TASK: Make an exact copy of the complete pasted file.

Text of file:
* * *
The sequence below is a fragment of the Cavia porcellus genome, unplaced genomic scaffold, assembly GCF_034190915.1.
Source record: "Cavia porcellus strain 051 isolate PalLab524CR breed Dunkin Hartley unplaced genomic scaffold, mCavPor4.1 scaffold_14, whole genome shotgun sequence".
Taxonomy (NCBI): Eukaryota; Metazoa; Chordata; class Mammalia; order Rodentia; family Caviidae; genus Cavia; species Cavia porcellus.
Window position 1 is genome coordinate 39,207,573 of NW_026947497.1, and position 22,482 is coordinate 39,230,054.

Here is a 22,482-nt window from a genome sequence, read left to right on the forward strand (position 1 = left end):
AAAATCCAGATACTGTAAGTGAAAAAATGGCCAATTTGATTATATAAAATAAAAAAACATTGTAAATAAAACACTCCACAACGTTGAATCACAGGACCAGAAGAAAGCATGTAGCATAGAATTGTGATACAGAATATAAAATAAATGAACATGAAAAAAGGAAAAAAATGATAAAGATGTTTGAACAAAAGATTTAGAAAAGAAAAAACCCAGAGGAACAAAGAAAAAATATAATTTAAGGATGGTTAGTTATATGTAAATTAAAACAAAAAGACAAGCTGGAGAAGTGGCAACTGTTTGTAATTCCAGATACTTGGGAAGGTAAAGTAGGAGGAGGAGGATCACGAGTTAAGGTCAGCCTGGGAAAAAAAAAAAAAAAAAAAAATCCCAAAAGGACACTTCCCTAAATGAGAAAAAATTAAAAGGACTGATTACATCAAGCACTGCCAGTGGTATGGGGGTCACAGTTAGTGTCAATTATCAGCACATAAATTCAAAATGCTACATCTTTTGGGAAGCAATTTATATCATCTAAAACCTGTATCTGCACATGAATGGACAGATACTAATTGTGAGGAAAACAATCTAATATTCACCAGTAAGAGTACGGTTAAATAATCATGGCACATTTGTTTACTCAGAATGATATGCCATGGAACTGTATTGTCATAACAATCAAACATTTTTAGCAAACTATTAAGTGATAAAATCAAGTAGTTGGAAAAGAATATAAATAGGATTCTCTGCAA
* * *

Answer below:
The sequence below is a fragment of the Cavia porcellus genome, unplaced genomic scaffold, assembly GCF_034190915.1.
Source record: "Cavia porcellus strain 051 isolate PalLab524CR breed Dunkin Hartley unplaced genomic scaffold, mCavPor4.1 scaffold_14, whole genome shotgun sequence".
Taxonomy (NCBI): Eukaryota; Metazoa; Chordata; class Mammalia; order Rodentia; family Caviidae; genus Cavia; species Cavia porcellus.
Window position 1 is genome coordinate 39,207,573 of NW_026947497.1, and position 22,482 is coordinate 39,230,054.

Here is a 22,482-nt window from a genome sequence, read left to right on the forward strand (position 1 = left end):
AAAATCCAGATACTGTAAGTGAAAAAATGGCCAATTTGATTATATAAAATAAAAAAACATTGTAAATAAAACACTCCACAACGTTGAATCACAGGACCAGAAGAAAGCATGTAGCATAGAATTGTGATACAGAATATAAAATAAATGAACATGAAAAAAGGAAAAAAATGATAAAGATGTTTGAACAAAAGATTTAGAAAAGAAAAAACCCAGAGGAACAAAGAAAAAATATAATTTAAGGATGGTTAGTTATATGTAAATTAAAACAAAAAGACAAGCTGGAGAAGTGGCAACTGTTTGTAATTCCAGATACTTGGGAAGGTAAAGTAGGAGGAGGAGGATCACGAGTTAAGGTCAGCCTGGGAAAAAAAAAAAAAAAAAAAAATCCCAAAAGGACACTTCCCTAAATGAGAAAAAATTAAAAGGACTGATTACATCAAGCACTGCCAGTGGTATGGGGGTCACAGTTAGTGTCAATTATCAGCACATAAATTCAAAATGCTACATCTTTTGGGAAGCAATTTATATCATCTAAAACCTGTATCTGCACATGAATGGACAGATACTAATTGTGAGGAAAACAATCTAATATTCACCAGTAAGAGTACGGTTAAATAATCATGGCACATTTGTTTACTCAGAATGATATGCCATGGAACTGTATTGTCATAACAATCAAACATTTTTAGCAAACTATTAAGTGATAAAATCAAGTAGTTGGAAAAGAATATAAATAGGATTCTCTGCAA